Everyone on the panel -- Judge Alarcon (who authors the opinion), Judge Milan Smith, and Judge Hurwitz -- is on board for this one. So why am I really troubled by it?
The Ninth Circuit holds that an employer can permissibly retaliate against a police officer for engaging in speech designed to protect citizens. Which -- according to the unanimous verdict below -- is exactly what transpired here. But the opinion concludes that, as a matter of law, the Eugene Police Department was able to get away with it.
Why? It's not because the police officer's speech was unconnected with a matter of public interest. For it indisputably was. Brian Hagan was a K-9 officer occasionally deployed with the Eugene SWAT team, and he started complaining when -- wait for it -- the SWAT team would repeatedly accidentally shoot people. One dude accidentally shot another SWAT team sniper. Another accidentally discharged his weapon when he was pulling the pin on a grenade (!). Another SWAT team member shot yet another officer when he was climbing over a fence. Another SWAT guy accidentally fired his weapon during the execution of a search warrant in a residential neighborhood.
Do we care that the SWAT team doesn't seem to know how to stop shooting innocent people? You'd think so, right? Surely that's a matter of public concern. For the people shot. For the taxpayers who have to pay for their care. For everyone.
But when Officer Hagan raises these issues, the police department was pissed that he was the "spokesperson for the majority of the complaints," and (the jury found) retaliated against him by faking performance issues to transfer him from the K-9 unit and put him on patrol.
So why does the Ninth Circuit say that's entirely okay?
Because, Judge Alarcon holds, the police department "required" its officers to speak out about public safety issues. Because the Eugene Police Department's employee manual said that employees are "responsible for reporting accidents, faulty equipment, unsafe practices of fellow employees, and/or unsafe conditions of work areas to their supervisors,” Office Hagan's speech was now "part of his job," and hence (at least in the Ninth Circuit's view" no longer a matter of public concern. It's now not protected First Amendment speech. So we can demote you, fire you, or do whatever else you'd like when you raise these issues.
Does this strike anyone else as a profoundly deleterious principle?
Look, it's not that I don't understand the complexity of the underlying First Amendment issue, or the practical difficulty of drawing lines. We don't want to call every word that a government employee utters the exercise of First Amendment speech. If the press secretary for the Governor gets up at a press conference and starts insulting his boss, saying how the Governor sucks, I get it, we can fire the guy. Yeah, he's got the ability to express his opinions. Just like every other citizen. But when the speech interferes with his work -- when his entire job is to make a person look good -- the employee's free speech rights get subordinated. I get that.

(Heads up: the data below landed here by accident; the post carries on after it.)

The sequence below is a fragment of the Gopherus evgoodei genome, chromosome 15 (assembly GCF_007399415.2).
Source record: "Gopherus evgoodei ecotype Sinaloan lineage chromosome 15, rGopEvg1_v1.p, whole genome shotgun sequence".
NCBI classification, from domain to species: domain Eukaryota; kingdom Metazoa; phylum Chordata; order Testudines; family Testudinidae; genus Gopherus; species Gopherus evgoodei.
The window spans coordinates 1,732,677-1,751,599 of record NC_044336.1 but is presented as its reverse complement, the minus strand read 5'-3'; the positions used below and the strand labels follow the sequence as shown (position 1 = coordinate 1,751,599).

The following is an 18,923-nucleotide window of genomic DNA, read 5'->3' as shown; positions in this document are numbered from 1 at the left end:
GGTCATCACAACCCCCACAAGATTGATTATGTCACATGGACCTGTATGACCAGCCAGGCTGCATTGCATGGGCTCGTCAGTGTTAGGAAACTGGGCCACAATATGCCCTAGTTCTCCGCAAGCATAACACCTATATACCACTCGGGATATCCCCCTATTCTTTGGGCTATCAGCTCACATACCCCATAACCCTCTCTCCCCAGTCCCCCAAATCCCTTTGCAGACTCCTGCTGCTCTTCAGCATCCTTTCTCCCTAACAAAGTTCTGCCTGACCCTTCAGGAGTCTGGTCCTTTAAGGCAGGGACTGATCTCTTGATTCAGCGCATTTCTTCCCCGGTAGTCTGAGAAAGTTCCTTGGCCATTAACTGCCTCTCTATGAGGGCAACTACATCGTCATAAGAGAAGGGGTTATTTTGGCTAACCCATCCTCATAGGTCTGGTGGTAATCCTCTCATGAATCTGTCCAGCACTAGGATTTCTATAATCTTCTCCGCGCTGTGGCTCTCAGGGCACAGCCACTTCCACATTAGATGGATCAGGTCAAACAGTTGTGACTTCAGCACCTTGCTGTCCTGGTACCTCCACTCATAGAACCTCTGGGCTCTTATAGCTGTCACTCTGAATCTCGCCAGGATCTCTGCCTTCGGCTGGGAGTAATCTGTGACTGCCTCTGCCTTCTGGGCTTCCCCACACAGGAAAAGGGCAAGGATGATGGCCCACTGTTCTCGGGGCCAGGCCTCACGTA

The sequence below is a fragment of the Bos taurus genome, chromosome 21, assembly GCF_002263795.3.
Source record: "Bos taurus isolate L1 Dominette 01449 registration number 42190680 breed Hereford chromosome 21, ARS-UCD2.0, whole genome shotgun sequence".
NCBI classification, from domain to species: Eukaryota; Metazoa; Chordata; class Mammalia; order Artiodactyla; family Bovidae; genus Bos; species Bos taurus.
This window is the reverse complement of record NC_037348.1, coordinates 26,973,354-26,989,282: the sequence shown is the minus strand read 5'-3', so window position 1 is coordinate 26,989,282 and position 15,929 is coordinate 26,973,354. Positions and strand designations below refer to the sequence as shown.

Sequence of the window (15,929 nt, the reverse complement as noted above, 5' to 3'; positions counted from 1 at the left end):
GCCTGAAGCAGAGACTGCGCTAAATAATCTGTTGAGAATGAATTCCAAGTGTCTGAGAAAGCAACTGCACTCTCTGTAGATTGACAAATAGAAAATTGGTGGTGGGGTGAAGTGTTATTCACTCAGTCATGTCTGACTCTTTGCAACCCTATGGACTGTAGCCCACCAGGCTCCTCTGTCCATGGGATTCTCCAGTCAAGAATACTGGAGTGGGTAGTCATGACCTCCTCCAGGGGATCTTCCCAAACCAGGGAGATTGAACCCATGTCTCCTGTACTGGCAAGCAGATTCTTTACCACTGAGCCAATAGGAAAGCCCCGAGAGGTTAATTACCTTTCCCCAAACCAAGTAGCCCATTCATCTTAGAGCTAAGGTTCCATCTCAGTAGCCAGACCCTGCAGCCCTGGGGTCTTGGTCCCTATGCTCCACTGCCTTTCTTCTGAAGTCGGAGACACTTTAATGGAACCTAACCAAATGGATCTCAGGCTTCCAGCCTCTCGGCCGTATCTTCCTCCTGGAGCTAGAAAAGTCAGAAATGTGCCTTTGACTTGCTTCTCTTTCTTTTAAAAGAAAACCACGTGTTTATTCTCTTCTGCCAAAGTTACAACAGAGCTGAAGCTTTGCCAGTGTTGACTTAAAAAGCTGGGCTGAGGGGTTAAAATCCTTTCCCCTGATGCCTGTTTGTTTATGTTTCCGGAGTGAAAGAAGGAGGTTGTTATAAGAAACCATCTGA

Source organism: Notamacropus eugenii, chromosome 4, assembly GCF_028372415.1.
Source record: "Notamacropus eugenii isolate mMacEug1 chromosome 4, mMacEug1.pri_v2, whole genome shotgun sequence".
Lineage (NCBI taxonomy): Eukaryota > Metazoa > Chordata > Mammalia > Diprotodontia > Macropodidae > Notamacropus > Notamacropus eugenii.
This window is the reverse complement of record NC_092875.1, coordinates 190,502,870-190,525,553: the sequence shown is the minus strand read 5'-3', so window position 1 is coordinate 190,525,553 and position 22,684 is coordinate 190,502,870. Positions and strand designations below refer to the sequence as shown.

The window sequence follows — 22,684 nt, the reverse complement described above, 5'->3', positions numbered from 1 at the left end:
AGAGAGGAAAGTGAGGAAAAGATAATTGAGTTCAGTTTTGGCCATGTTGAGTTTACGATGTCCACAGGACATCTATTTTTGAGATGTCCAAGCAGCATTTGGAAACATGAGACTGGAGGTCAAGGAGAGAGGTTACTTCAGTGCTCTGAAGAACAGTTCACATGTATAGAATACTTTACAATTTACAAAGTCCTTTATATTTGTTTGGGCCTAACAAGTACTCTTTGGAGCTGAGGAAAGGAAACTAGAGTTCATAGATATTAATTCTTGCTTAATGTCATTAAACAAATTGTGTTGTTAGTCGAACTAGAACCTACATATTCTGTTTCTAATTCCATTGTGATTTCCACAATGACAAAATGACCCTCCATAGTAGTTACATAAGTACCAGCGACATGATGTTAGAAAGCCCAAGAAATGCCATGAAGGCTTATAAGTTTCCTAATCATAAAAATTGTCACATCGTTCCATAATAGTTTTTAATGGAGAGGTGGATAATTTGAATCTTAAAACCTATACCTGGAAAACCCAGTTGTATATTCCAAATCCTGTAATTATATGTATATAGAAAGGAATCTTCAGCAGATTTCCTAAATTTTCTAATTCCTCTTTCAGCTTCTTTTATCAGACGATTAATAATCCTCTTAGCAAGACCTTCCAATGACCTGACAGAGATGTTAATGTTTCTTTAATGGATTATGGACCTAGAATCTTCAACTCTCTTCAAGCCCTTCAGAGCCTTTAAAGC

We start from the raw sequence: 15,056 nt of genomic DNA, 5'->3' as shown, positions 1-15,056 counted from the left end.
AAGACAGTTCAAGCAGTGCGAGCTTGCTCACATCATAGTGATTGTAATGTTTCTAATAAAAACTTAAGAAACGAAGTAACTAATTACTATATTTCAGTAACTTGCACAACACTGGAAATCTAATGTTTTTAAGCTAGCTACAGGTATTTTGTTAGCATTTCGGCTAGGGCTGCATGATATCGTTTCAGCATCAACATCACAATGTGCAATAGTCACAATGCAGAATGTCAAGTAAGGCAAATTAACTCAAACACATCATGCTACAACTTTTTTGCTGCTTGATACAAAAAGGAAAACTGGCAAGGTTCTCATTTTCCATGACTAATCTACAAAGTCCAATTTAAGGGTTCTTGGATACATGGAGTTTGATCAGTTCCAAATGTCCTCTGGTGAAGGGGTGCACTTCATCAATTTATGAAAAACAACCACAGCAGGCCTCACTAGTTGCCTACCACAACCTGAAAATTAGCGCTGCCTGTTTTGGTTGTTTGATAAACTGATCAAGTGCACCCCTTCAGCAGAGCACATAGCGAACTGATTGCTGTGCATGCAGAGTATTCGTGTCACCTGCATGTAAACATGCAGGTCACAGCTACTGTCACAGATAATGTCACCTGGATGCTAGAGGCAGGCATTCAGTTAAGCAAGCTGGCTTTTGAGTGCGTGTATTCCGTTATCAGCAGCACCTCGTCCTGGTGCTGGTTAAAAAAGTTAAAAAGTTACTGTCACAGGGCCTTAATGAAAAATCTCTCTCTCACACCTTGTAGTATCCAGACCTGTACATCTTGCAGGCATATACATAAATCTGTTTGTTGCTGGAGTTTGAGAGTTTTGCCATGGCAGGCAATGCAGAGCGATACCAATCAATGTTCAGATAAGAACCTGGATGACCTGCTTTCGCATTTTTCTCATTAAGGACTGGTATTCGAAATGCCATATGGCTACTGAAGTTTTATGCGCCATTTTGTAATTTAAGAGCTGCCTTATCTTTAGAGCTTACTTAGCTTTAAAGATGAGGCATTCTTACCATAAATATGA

For that reason, I understand the need to distinguish between "work-related" speech, on the one hand, and other types of speech. Something that's not always easy.
But when a police officer is talking about other officers shooting innocent people, I hardly think that no longer entails protected speech about a matter of public concern merely because the employer has (smartly) put in its employee manual that it's part of the officer's job to tell his supervisor about such conduct. Imagine, for example, that Officer Hagan found out that the department had begun summarily executing drivers caught speeding, and started complaining about it -- perhaps threatening to go to the press if it didn't stop. But his supervisors enjoyed the sport shooting of motorists, so retaliated against Hagan by firing him. Surely that's not permissible, right? Yet under the Ninth Circuit's holding, it would be. As a matter of law, no less. The speech involved something related to work, and the department's employee manual almost surely would contain instructions requiring employees to report this stuff. Ergo no rights. Let the games continue! All those who oppose shall be demoted! Sounds like a wonderful principle of constitutional law.
It seems to me that we should be more protective of matters of public concern. Particularly when, as here, the matters are really, really important. Yes, that requires drawing lines. Some of which will be drawn by jurors.
But I'm not entirely bummed by that. Jurors represent the community. If they think an employee is dealing with purely internal matters, they can decide the speech isn't really important. Or, in an appropriate case, when the judge thinks that this is clearly just complaining about part of one's normal job, the case can be bounced at summary judgment.
But when an officer complains about the SWAT team accidentally shooting people left and right, and when a jury decides that the department retaliated against the officer who had the temerity to challenge the "thin blue line" that might be casually indifferent to this practice, I'm hard pressed to see how this is okay. How this is not retaliation against speech that relates to a central public concern. How we're better off if there's no right to speak up when innocent people are being shot.
But I'm clearly an outlier. Since nothing in the opinion seems to express any concern in the slightest about the result reached -- as well as the legal reasoning -- articulated herein.